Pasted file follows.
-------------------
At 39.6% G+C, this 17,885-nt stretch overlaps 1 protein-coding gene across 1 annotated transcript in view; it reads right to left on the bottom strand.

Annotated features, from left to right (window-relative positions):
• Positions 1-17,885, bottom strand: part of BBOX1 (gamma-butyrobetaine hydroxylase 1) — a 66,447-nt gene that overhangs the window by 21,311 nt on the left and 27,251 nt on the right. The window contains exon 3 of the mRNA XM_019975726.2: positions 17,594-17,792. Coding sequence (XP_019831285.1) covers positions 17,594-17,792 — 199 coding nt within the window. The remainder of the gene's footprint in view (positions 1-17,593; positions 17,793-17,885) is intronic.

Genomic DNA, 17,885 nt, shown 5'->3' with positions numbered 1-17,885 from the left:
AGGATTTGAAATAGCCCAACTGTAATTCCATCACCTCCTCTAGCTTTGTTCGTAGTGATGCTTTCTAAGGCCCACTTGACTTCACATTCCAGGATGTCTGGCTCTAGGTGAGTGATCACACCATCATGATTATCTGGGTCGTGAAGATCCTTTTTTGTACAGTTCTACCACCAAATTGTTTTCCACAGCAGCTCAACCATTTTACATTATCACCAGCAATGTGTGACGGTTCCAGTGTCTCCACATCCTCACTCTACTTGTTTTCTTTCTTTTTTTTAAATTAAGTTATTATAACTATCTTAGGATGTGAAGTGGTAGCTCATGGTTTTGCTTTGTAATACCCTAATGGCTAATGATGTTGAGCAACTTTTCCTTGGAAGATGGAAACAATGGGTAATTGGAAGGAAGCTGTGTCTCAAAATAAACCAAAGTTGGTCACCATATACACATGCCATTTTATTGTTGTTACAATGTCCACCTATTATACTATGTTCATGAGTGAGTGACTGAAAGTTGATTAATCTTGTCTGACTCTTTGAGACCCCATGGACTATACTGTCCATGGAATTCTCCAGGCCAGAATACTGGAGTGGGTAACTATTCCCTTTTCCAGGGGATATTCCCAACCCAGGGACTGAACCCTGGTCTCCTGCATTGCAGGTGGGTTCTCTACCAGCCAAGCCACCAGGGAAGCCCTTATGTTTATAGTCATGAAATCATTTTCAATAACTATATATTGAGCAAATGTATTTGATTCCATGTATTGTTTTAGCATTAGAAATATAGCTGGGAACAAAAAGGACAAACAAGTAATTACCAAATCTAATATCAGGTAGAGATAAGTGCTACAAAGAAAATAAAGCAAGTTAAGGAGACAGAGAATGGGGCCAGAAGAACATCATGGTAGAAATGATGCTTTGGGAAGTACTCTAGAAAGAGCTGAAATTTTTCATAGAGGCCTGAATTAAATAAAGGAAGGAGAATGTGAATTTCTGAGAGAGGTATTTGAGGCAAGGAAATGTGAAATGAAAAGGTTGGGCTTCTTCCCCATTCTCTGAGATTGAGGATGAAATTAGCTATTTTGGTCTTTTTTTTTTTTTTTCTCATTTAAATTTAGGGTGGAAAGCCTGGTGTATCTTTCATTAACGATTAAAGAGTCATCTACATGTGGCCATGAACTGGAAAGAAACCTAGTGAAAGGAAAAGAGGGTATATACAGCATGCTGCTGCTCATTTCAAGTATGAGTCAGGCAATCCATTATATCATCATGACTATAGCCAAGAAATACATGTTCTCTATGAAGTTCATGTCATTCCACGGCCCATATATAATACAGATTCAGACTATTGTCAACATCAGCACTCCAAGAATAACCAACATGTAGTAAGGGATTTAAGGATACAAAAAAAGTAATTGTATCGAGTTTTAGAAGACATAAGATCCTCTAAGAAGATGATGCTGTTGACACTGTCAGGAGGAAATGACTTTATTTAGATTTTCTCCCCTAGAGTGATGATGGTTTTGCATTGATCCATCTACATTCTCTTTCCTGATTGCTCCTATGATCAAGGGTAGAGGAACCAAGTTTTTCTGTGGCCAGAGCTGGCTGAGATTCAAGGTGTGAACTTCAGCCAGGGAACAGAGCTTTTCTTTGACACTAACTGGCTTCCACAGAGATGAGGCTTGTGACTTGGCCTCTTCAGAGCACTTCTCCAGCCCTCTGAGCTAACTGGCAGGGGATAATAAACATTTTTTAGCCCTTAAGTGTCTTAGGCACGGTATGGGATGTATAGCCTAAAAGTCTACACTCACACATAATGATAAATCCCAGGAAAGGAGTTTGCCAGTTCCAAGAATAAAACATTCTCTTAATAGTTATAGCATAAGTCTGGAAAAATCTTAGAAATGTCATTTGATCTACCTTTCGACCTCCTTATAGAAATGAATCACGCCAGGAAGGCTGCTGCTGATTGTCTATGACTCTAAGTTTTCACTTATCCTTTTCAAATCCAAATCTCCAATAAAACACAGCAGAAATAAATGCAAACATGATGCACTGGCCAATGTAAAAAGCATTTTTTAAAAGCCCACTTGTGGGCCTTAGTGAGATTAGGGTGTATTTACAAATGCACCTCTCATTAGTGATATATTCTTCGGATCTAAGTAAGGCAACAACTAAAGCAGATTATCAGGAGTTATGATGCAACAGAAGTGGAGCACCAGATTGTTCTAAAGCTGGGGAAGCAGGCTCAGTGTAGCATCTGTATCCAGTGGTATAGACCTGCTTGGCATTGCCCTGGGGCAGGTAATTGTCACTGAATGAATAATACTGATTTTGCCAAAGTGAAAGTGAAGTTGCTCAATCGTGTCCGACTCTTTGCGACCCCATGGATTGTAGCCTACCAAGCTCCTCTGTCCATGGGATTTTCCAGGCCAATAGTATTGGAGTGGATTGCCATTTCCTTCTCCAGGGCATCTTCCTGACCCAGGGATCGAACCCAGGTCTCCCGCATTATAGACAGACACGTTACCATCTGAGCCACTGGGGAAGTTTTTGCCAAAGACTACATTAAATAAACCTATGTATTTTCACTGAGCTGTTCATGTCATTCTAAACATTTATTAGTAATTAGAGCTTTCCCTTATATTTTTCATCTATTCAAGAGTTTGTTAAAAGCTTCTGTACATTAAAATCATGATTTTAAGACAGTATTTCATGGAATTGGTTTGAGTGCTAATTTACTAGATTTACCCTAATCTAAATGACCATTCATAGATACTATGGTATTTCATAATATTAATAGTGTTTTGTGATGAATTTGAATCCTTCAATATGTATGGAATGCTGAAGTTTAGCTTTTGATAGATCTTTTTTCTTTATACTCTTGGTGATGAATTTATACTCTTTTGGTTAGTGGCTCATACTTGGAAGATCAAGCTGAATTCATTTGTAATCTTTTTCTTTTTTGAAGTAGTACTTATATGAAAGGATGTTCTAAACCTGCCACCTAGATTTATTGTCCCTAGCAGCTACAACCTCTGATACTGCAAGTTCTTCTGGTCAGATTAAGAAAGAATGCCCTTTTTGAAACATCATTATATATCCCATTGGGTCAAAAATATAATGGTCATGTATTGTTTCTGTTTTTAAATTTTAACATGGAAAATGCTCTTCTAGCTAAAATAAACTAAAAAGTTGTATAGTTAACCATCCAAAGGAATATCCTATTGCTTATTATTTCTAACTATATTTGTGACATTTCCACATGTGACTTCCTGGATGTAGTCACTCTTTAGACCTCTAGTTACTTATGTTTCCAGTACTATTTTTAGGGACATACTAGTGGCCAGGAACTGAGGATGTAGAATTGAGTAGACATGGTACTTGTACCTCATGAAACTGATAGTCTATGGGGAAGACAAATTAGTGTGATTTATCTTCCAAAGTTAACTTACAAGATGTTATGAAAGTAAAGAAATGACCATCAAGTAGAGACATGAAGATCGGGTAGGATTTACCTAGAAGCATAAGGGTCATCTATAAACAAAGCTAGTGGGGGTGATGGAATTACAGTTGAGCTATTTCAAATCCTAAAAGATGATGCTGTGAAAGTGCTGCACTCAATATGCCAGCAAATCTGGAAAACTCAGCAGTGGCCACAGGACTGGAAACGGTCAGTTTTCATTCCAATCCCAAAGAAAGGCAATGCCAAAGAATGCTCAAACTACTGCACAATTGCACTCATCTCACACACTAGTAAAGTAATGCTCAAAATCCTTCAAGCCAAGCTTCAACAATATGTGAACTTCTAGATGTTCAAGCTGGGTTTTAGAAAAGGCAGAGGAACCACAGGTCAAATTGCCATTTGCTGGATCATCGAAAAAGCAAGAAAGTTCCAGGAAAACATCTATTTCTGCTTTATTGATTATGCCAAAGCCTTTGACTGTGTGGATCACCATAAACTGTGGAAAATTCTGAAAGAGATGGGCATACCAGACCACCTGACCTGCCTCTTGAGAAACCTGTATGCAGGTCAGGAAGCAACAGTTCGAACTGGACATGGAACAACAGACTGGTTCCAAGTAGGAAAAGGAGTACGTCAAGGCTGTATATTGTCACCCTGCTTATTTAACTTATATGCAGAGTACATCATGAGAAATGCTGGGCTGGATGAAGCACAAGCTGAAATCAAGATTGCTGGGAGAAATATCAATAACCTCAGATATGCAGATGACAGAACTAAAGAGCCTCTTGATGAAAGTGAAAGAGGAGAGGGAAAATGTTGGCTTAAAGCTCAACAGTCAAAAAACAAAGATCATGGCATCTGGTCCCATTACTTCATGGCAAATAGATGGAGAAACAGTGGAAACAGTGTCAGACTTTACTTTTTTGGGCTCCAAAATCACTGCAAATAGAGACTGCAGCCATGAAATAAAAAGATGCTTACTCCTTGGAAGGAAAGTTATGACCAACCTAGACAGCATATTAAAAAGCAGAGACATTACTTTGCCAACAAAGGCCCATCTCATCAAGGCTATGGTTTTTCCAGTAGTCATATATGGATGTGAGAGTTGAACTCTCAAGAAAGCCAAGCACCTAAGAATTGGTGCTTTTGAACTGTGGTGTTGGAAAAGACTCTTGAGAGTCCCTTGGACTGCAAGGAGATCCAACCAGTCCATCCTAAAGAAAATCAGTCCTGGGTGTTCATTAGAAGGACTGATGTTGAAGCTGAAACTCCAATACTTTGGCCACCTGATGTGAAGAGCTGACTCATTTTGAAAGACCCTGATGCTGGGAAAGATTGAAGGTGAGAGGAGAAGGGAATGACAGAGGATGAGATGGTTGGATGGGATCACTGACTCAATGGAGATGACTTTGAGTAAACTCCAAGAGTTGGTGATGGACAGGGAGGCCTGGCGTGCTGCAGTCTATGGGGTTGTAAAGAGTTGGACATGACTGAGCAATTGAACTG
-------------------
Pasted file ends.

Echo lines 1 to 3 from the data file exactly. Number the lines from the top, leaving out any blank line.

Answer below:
At 39.6% G+C, this 17,885-nt stretch overlaps 1 protein-coding gene across 1 annotated transcript in view; it reads right to left on the bottom strand.

Annotated features, from left to right (window-relative positions):
• Positions 1-17,885, bottom strand: part of BBOX1 (gamma-butyrobetaine hydroxylase 1) — a 66,447-nt gene that overhangs the window by 21,311 nt on the left and 27,251 nt on the right. The window contains exon 3 of the mRNA XM_019975726.2: positions 17,594-17,792. Coding sequence (XP_019831285.1) covers positions 17,594-17,792 — 199 coding nt within the window. The remainder of the gene's footprint in view (positions 1-17,593; positions 17,793-17,885) is intronic.